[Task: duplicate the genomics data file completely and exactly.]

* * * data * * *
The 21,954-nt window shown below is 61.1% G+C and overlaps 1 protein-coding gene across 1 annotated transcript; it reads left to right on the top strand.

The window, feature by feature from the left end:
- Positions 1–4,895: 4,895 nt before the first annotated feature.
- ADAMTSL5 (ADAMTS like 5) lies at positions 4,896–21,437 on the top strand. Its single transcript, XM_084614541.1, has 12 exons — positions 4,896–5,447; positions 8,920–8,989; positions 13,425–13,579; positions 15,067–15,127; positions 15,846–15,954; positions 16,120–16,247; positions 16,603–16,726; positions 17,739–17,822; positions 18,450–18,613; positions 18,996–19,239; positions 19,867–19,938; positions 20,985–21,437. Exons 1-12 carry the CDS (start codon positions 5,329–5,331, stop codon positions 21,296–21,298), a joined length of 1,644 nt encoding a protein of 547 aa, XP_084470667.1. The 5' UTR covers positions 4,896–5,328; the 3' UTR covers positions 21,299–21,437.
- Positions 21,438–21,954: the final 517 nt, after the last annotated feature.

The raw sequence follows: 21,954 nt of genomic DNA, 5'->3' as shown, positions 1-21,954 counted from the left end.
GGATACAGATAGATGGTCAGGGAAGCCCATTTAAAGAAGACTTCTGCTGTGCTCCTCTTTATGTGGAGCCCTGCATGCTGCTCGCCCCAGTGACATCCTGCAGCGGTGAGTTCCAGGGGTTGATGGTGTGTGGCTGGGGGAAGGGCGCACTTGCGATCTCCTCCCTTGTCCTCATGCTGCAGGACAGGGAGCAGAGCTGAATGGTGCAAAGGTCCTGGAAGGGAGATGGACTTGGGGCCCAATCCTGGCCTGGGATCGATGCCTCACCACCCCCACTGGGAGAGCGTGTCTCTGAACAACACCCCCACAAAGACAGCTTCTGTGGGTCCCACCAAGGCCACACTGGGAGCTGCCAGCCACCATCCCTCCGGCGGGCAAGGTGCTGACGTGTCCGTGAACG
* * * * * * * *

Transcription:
The 21,954-nt window shown below is 61.1% G+C and overlaps 1 protein-coding gene across 1 annotated transcript; it reads left to right on the top strand.

The window, feature by feature from the left end:
- Positions 1–4,895: 4,895 nt before the first annotated feature.
- ADAMTSL5 (ADAMTS like 5) lies at positions 4,896–21,437 on the top strand. Its single transcript, XM_084614541.1, has 12 exons — positions 4,896–5,447; positions 8,920–8,989; positions 13,425–13,579; positions 15,067–15,127; positions 15,846–15,954; positions 16,120–16,247; positions 16,603–16,726; positions 17,739–17,822; positions 18,450–18,613; positions 18,996–19,239; positions 19,867–19,938; positions 20,985–21,437. Exons 1-12 carry the CDS (start codon positions 5,329–5,331, stop codon positions 21,296–21,298), a joined length of 1,644 nt encoding a protein of 547 aa, XP_084470667.1. The 5' UTR covers positions 4,896–5,328; the 3' UTR covers positions 21,299–21,437.
- Positions 21,438–21,954: the final 517 nt, after the last annotated feature.

The raw sequence follows: 21,954 nt of genomic DNA, 5'->3' as shown, positions 1-21,954 counted from the left end.
GGATACAGATAGATGGTCAGGGAAGCCCATTTAAAGAAGACTTCTGCTGTGCTCCTCTTTATGTGGAGCCCTGCATGCTGCTCGCCCCAGTGACATCCTGCAGCGGTGAGTTCCAGGGGTTGATGGTGTGTGGCTGGGGGAAGGGCGCACTTGCGATCTCCTCCCTTGTCCTCATGCTGCAGGACAGGGAGCAGAGCTGAATGGTGCAAAGGTCCTGGAAGGGAGATGGACTTGGGGCCCAATCCTGGCCTGGGATCGATGCCTCACCACCCCCACTGGGAGAGCGTGTCTCTGAACAACACCCCCACAAAGACAGCTTCTGTGGGTCCCACCAAGGCCACACTGGGAGCTGCCAGCCACCATCCCTCCGGCGGGCAAGGTGCTGACGTGTCCGTGAACG